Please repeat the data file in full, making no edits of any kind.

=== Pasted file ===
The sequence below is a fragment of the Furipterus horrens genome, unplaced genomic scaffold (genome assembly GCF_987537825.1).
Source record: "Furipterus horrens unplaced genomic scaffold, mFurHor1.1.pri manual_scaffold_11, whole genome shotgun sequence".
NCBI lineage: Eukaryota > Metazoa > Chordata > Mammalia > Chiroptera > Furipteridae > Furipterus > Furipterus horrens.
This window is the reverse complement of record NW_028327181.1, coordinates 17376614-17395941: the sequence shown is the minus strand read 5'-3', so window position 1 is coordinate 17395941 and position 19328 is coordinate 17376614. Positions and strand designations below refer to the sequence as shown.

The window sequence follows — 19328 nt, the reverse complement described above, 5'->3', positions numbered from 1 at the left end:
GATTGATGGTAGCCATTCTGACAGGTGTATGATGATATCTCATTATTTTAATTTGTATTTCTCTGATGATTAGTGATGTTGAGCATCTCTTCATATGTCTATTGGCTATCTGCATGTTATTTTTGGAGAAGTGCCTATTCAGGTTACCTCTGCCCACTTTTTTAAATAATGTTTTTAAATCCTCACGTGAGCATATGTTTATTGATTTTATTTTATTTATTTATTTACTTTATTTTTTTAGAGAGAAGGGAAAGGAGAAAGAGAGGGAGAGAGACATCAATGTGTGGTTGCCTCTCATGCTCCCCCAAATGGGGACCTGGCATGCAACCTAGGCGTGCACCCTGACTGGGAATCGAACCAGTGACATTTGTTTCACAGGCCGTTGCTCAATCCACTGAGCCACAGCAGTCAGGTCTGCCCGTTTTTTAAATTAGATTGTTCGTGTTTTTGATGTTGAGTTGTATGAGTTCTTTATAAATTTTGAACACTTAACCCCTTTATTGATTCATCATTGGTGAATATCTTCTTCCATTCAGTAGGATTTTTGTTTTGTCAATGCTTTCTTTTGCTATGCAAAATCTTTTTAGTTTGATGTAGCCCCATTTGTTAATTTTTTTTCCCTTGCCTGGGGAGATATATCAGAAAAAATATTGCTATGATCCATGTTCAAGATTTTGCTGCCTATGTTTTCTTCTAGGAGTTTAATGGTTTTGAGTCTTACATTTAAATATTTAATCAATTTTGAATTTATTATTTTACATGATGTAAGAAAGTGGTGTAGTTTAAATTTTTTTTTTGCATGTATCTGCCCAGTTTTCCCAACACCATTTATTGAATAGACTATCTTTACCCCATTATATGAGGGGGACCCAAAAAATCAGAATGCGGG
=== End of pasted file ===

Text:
The sequence below is a fragment of the Furipterus horrens genome, unplaced genomic scaffold (genome assembly GCF_987537825.1).
Source record: "Furipterus horrens unplaced genomic scaffold, mFurHor1.1.pri manual_scaffold_11, whole genome shotgun sequence".
NCBI lineage: Eukaryota > Metazoa > Chordata > Mammalia > Chiroptera > Furipteridae > Furipterus > Furipterus horrens.
This window is the reverse complement of record NW_028327181.1, coordinates 17376614-17395941: the sequence shown is the minus strand read 5'-3', so window position 1 is coordinate 17395941 and position 19328 is coordinate 17376614. Positions and strand designations below refer to the sequence as shown.

The window sequence follows — 19328 nt, the reverse complement described above, 5'->3', positions numbered from 1 at the left end:
GATTGATGGTAGCCATTCTGACAGGTGTATGATGATATCTCATTATTTTAATTTGTATTTCTCTGATGATTAGTGATGTTGAGCATCTCTTCATATGTCTATTGGCTATCTGCATGTTATTTTTGGAGAAGTGCCTATTCAGGTTACCTCTGCCCACTTTTTTAAATAATGTTTTTAAATCCTCACGTGAGCATATGTTTATTGATTTTATTTTATTTATTTATTTACTTTATTTTTTTAGAGAGAAGGGAAAGGAGAAAGAGAGGGAGAGAGACATCAATGTGTGGTTGCCTCTCATGCTCCCCCAAATGGGGACCTGGCATGCAACCTAGGCGTGCACCCTGACTGGGAATCGAACCAGTGACATTTGTTTCACAGGCCGTTGCTCAATCCACTGAGCCACAGCAGTCAGGTCTGCCCGTTTTTTAAATTAGATTGTTCGTGTTTTTGATGTTGAGTTGTATGAGTTCTTTATAAATTTTGAACACTTAACCCCTTTATTGATTCATCATTGGTGAATATCTTCTTCCATTCAGTAGGATTTTTGTTTTGTCAATGCTTTCTTTTGCTATGCAAAATCTTTTTAGTTTGATGTAGCCCCATTTGTTAATTTTTTTTCCCTTGCCTGGGGAGATATATCAGAAAAAATATTGCTATGATCCATGTTCAAGATTTTGCTGCCTATGTTTTCTTCTAGGAGTTTAATGGTTTTGAGTCTTACATTTAAATATTTAATCAATTTTGAATTTATTATTTTACATGATGTAAGAAAGTGGTGTAGTTTAAATTTTTTTTTTGCATGTATCTGCCCAGTTTTCCCAACACCATTTATTGAATAGACTATCTTTACCCCATTATATGAGGGGGACCCAAAAAATCAGAATGCGGG